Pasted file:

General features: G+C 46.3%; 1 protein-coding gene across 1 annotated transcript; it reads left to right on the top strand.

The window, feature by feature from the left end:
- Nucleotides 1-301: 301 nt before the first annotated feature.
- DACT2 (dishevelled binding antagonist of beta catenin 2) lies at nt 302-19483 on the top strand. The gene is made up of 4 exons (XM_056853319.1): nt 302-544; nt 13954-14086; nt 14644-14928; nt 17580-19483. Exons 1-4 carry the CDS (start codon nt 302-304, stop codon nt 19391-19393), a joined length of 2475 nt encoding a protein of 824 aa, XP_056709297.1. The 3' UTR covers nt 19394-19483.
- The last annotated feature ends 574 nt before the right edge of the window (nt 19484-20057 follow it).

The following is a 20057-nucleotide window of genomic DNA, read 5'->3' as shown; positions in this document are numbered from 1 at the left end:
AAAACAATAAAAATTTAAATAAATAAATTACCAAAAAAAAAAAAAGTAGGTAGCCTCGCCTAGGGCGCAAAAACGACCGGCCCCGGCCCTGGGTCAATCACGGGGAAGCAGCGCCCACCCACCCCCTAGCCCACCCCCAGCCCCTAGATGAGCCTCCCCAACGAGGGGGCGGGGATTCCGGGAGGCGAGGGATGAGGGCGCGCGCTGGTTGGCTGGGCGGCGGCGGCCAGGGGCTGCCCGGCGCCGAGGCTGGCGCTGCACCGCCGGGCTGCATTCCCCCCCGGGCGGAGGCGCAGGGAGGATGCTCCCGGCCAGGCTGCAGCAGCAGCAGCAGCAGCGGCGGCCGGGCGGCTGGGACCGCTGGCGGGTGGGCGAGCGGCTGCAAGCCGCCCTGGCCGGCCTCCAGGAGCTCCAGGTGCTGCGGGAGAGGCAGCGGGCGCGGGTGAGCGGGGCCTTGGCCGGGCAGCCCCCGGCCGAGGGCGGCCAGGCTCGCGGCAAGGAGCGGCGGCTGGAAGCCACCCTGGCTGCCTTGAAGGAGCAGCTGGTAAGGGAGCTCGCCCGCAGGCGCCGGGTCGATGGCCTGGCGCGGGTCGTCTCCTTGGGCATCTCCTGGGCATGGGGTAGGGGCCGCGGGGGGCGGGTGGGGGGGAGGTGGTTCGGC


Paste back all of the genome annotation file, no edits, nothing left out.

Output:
General features: G+C 46.3%; 1 protein-coding gene across 1 annotated transcript; it reads left to right on the top strand.

The window, feature by feature from the left end:
- Nucleotides 1-301: 301 nt before the first annotated feature.
- DACT2 (dishevelled binding antagonist of beta catenin 2) lies at nt 302-19483 on the top strand. The gene is made up of 4 exons (XM_056853319.1): nt 302-544; nt 13954-14086; nt 14644-14928; nt 17580-19483. Exons 1-4 carry the CDS (start codon nt 302-304, stop codon nt 19391-19393), a joined length of 2475 nt encoding a protein of 824 aa, XP_056709297.1. The 3' UTR covers nt 19394-19483.
- The last annotated feature ends 574 nt before the right edge of the window (nt 19484-20057 follow it).

The following is a 20057-nucleotide window of genomic DNA, read 5'->3' as shown; positions in this document are numbered from 1 at the left end:
AAAACAATAAAAATTTAAATAAATAAATTACCAAAAAAAAAAAAAGTAGGTAGCCTCGCCTAGGGCGCAAAAACGACCGGCCCCGGCCCTGGGTCAATCACGGGGAAGCAGCGCCCACCCACCCCCTAGCCCACCCCCAGCCCCTAGATGAGCCTCCCCAACGAGGGGGCGGGGATTCCGGGAGGCGAGGGATGAGGGCGCGCGCTGGTTGGCTGGGCGGCGGCGGCCAGGGGCTGCCCGGCGCCGAGGCTGGCGCTGCACCGCCGGGCTGCATTCCCCCCCGGGCGGAGGCGCAGGGAGGATGCTCCCGGCCAGGCTGCAGCAGCAGCAGCAGCAGCGGCGGCCGGGCGGCTGGGACCGCTGGCGGGTGGGCGAGCGGCTGCAAGCCGCCCTGGCCGGCCTCCAGGAGCTCCAGGTGCTGCGGGAGAGGCAGCGGGCGCGGGTGAGCGGGGCCTTGGCCGGGCAGCCCCCGGCCGAGGGCGGCCAGGCTCGCGGCAAGGAGCGGCGGCTGGAAGCCACCCTGGCTGCCTTGAAGGAGCAGCTGGTAAGGGAGCTCGCCCGCAGGCGCCGGGTCGATGGCCTGGCGCGGGTCGTCTCCTTGGGCATCTCCTGGGCATGGGGTAGGGGCCGCGGGGGGCGGGTGGGGGGGAGGTGGTTCGGC